Some authors suggest that PGRN could be involved in the growth of adipose tissue [3]. It is known that the expansion of fat mass during obesity is followed by angiogenesis [46]; and PGRN has previously been linked to vessel formation [47]. Therefore, this adipokine could also contribute to increase adiposity (Fig. 1). However, this hypotheses needs to be confirmed by further studies.

Regarding adipogenesis, the role of PGRN is not fully understood. Its anti-adipogenic effects were reported in a previous study using porcine preadipocytes [48]. PGRN promoted ERK activation that phosphorylate peroxisome proliferator-activated receptor-gamma (PPARg) at the serine 112 site, impairing its function on adipocyte differentiation [48]. The effect of PGRN on ER stress also suppressed adipogenesis in cultured human adipose cells [37]. Moreover, Matsubara et al. [35] found that PGRN expression decreased with differentiation of 3T3-L1 adipose cells assessed by pre-adipocyte factor-1, PPARg, and fatty acid binding protein. On the other hand, a positive significant correlation between circulating PPARg and PGRN was observed in obese subjects [49].

Type 2 diabetes mellitus and PGRN

From 1988 to 2010, the total number of persons with diabetes increased by almost 75 % [50]. In 2012, there were an estimated 371 million adults living with diabetes, with 4.8 million deaths attributable to this disease [51].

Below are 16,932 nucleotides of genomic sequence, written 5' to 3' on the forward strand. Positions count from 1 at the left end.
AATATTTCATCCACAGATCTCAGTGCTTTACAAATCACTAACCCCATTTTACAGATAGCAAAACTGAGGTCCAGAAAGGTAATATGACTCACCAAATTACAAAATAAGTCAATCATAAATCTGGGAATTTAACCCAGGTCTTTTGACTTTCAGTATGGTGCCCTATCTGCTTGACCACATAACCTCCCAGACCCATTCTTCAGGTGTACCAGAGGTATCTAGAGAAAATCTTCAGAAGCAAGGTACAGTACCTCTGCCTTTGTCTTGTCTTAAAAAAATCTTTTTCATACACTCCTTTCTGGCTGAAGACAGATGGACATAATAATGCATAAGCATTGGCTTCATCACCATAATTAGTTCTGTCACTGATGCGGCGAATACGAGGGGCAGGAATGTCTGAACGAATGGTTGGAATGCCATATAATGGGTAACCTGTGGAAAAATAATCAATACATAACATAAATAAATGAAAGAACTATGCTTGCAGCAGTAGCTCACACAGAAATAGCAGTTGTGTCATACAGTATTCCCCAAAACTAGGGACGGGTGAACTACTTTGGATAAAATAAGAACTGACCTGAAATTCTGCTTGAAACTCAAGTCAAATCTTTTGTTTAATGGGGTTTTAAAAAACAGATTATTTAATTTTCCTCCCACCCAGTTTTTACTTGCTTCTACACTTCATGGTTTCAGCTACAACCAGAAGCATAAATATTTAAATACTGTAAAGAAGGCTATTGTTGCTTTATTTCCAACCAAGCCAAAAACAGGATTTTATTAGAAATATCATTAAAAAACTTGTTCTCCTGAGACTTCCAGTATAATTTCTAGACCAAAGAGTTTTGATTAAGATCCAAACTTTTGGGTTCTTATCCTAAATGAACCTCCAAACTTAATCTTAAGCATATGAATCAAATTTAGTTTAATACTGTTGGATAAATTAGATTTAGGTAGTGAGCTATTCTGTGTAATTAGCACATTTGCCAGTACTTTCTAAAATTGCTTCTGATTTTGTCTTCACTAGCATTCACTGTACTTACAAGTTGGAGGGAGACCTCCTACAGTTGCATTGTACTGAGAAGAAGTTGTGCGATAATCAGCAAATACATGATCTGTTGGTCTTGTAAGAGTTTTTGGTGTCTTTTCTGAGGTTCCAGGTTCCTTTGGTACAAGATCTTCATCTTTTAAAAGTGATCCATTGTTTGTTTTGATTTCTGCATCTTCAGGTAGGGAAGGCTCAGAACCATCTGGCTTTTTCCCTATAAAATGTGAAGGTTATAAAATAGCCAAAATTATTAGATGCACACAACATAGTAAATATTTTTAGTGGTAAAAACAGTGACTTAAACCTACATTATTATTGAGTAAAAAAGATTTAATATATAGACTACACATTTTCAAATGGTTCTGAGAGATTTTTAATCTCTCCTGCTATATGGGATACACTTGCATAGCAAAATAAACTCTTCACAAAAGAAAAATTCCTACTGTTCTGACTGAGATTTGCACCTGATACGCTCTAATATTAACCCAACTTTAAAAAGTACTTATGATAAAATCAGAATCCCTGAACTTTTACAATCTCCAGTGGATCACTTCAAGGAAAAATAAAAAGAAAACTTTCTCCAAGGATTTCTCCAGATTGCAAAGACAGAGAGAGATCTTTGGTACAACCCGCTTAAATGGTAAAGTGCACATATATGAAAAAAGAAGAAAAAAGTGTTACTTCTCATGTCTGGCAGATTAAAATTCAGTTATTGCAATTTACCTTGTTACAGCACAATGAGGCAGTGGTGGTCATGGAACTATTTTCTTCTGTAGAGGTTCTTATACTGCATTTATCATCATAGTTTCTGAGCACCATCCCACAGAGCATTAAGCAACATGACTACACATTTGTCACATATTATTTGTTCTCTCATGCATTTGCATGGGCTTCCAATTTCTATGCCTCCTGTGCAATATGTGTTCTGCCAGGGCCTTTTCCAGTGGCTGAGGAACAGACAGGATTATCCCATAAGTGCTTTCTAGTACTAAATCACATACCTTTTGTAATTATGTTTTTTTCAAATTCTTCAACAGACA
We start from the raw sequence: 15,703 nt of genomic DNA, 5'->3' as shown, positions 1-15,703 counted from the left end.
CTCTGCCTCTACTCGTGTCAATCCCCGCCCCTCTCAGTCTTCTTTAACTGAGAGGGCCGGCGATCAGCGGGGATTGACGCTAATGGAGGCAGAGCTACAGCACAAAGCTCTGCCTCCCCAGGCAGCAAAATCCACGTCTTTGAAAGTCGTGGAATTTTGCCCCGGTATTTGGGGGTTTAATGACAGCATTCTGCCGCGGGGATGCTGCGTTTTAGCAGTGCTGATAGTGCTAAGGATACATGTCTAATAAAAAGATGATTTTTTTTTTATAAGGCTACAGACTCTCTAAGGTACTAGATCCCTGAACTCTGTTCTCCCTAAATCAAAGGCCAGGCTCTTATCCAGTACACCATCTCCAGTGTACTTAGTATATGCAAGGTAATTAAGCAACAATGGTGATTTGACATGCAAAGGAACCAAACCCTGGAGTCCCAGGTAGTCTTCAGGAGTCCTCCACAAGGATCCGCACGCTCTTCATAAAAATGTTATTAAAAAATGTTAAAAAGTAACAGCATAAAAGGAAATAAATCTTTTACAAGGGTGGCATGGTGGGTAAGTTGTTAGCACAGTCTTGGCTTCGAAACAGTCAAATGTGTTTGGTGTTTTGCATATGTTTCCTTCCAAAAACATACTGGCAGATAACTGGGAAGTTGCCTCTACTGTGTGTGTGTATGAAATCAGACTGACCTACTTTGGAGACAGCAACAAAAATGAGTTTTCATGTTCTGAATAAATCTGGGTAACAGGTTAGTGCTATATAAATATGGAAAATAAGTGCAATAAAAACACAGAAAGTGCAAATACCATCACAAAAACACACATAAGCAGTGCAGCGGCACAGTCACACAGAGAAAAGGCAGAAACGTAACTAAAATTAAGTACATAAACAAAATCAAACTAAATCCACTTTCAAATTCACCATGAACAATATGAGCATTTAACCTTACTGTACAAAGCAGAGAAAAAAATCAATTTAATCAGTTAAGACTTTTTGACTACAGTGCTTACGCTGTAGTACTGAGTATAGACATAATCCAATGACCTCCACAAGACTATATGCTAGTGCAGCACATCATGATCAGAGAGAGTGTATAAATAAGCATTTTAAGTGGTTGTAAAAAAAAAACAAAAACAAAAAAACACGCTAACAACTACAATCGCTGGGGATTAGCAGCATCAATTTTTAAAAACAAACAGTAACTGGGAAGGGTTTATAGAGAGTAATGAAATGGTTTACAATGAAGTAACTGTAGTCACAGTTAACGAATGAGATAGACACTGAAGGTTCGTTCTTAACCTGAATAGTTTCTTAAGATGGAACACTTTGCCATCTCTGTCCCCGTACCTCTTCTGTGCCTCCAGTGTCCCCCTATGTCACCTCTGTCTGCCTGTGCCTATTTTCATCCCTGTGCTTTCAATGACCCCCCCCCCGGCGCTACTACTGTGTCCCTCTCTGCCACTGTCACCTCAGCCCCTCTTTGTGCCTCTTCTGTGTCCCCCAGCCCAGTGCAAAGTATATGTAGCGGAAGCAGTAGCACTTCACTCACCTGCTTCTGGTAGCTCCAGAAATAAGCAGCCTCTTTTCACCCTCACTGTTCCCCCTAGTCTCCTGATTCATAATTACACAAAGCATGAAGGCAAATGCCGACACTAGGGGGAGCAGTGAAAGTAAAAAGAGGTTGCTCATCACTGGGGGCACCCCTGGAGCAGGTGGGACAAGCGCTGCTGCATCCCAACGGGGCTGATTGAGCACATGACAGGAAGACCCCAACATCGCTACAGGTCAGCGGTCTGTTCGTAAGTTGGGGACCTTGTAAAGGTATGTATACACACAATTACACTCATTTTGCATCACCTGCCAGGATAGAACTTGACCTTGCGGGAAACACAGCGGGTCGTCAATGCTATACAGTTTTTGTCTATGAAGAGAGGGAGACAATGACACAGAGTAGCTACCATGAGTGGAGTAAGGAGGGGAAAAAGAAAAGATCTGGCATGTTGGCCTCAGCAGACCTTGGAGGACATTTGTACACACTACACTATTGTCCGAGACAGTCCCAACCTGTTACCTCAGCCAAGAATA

Type 2 diabetes mellitus (T2DM) is characterized by a resistance to insulin action and inadequate compensatory insulin secretory response, leading to hyperglycemia [52]. Obesity and visceral fat are probably the main risk factors for T2DM [53] and are involved in its pathophysiology as well as inflammation and insulin resistance [31]. Genetic and T2DM family history are widely studied and several genes have been associated with T2DM development [54, 55].

The PGRN gene is located in the chromosome region 17q21.32. The long arm of chromosome 17 was previously linked to visceral adipose tissue, waist circumference and BMI in Hispanic families in the Insulin Resistance Atherosclerosis Family Study [56]. Moreover, linkage signals of fasting glucose was found with 17q in young European sib-pairs, suggesting an association with T2DM [57]. Other important genes are located in this chromosome region, as SOCS3 [58] and genes involved in food intake [59].